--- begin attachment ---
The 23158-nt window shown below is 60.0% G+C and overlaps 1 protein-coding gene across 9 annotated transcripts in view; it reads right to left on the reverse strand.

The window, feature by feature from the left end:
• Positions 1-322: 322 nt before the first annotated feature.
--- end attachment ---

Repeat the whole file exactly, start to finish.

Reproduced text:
The 23158-nt window shown below is 60.0% G+C and overlaps 1 protein-coding gene across 9 annotated transcripts in view; it reads right to left on the reverse strand.

The window, feature by feature from the left end:
• Positions 1-322: 322 nt before the first annotated feature.